Two former animal shelter workers are pioneering a new approach to teaching children empathy for animals by offering educational workshops about pets.
ENGAGE: Animal Welfare Education is the brainchild of Colleen Ovenden and Emelie Luciani, who were both previously involved in youth-education programs at the Montreal SPCA. They left in January 2017 to found ENGAGE, which offers school workshops as well as programs for the general public.
All programs include information about animals, group discussions, and a hands-on creative project to improve the lives of animals in shelters. Depending on the age group, this could be making a treat dispenser for cats out of recycled objects, building a nest-type basket with organic materials for wild birds, creating educational posters illustrating how to safely interact with dogs, or writing adoption profiles for animals in shelters.
In schools, they offer either a series of one-hour workshops on animal behaviour or more in-depth two and a half hour sessions. Ovenden said that due to time constraints, animals are only brought in during the longer sessions. ENGAGE also offers a field trip program that takes participants into local animal shelters (maximum 10 students at a time).
Luciani said animal shelters are often bombarded with requests from children and their parents who want to help, but for safety reasons, most shelters require volunteers to be over 18. The workshops offered by ENGAGE help shelters give youth a way to become involved without having to worry about safety or supervision.
“Teens and youth of various ages want to volunteer and want to get involved, but they can’t,” she said. “Animals in shelters are a fragile, vulnerable population but we want them to have a youth presence. Our program is a solution to this issue.”
In January and February, ENGAGE will be offering two public workshops in shelters: one for kids aged 8-12 and the other for teens and young adults 13 and up. For each age group, a series of four two and a half hour workshops will be offered on topics such as animal behaviour as well as how to care for cats, dogs and other small companion animals. Participants can choose to sign up for all the workshops or just the topics that they find most interesting.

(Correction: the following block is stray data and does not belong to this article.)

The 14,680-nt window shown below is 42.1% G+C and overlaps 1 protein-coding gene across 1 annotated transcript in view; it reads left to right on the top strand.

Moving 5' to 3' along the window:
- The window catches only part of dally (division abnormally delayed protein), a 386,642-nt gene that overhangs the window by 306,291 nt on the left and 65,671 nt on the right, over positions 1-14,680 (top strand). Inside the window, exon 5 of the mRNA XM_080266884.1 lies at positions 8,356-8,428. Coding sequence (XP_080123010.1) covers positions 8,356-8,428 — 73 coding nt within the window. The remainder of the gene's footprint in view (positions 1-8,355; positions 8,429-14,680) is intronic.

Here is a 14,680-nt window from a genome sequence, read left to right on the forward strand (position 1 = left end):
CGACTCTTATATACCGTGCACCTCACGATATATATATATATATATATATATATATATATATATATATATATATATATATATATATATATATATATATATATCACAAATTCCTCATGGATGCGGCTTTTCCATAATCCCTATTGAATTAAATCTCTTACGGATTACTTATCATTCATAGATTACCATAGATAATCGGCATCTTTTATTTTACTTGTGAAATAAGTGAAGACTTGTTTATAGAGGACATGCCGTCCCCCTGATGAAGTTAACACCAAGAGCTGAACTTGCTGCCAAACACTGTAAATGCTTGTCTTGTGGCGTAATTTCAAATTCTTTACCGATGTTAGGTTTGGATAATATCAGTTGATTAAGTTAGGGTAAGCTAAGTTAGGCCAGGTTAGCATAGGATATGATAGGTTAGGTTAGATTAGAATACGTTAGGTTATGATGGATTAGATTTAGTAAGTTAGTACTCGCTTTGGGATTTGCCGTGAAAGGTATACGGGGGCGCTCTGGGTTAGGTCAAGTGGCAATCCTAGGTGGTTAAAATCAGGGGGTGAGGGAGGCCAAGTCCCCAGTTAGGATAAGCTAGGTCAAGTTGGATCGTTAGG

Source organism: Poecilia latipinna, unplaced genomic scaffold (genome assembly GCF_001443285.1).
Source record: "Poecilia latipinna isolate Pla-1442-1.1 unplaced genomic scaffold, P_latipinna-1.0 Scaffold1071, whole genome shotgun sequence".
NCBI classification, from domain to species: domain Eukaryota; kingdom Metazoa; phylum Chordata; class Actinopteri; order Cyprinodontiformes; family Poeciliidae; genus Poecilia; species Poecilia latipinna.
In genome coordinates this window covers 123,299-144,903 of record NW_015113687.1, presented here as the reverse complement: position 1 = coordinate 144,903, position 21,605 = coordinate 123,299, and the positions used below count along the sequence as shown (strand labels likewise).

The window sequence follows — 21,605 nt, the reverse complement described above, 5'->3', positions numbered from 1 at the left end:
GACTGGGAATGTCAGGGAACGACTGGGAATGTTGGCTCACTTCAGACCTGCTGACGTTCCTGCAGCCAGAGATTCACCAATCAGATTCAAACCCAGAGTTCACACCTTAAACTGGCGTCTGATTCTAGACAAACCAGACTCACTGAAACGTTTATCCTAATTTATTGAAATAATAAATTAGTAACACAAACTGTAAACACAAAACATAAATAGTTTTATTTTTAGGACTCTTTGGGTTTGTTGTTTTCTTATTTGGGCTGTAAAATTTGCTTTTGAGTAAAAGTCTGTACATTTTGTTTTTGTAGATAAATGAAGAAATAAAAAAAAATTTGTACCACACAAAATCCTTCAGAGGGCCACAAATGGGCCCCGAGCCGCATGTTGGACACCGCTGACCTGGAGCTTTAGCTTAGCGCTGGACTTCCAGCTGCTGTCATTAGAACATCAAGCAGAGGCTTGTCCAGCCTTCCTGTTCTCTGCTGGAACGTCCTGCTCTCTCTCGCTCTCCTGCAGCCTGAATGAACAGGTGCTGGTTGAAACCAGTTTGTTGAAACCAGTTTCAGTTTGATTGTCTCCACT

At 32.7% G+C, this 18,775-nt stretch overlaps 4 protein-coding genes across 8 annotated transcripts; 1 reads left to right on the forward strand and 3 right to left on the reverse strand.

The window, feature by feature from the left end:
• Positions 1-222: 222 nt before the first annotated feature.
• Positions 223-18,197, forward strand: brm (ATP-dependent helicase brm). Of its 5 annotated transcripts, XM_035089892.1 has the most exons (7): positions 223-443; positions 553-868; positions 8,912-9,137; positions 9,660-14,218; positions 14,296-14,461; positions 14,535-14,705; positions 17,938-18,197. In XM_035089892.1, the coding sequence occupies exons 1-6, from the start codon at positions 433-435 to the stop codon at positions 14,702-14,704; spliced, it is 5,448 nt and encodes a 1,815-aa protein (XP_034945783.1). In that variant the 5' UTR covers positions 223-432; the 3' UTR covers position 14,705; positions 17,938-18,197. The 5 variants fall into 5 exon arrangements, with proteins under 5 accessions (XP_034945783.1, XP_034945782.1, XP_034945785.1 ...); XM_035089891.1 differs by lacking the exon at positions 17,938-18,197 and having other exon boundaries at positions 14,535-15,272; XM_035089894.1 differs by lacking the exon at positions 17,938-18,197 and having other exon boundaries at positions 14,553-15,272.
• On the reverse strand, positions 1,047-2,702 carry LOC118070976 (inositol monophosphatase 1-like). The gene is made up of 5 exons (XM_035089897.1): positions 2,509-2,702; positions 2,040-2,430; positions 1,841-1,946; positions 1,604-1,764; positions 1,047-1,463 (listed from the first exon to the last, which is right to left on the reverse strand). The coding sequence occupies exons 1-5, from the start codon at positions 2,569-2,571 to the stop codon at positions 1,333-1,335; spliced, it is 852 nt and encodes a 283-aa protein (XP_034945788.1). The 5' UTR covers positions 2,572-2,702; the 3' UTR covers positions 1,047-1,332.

ENGAGE partners with three shelters: the Montreal SPCA, Services Animaliers de la Rive-Sud (in Boucherville) and Refuge A.M.R. (in St. Constant). The workshops give children a better understanding of the hardships faced by these animals. Through their workshops, they hope to teach children to respect and value animals, and understand the responsibility that comes with pet ownership.
Luciani said most children they visit say they love animals but don’t have many opportunities to learn what they can do to help the ones in need. “Animals surround us. They’re part of our everyday lives,” Luciani said. “Yet youth don’t have a platform to discuss and learn about them. Kids want to talk and they want to learn. They’re engaged. That’s where the name of our organization comes from.”
Luciani said many of the kids in her programs have gone on to become advocates for animal welfare, passing on what they have learned to other children and the adults in their lives. She said some have chosen to speak about issues such as breed-specific legislation restricting pit bull ownership or topics like animal behaviour in class projects.
Luciani and Ovenden said that Quebec has lagged behind other provinces in implementing and enforcing legislation on animal welfare, and noted that Quebec has one of the highest rates of surrendered pets and euthanasia in North America. In recent years, the province has been strengtheninglaws on animal protection, they said, but the best way to protect animals is to change our cultural understanding of how we relate to our furry, feathered or scaly friends.
“It’s really hard to change a culture on a societal level, but education is the solution and the earlier we start teaching kids, the better,” Luciani said. “We are looking to the next generation to make the changes that we see are needed today.”
For more information, visit engageanimal.org.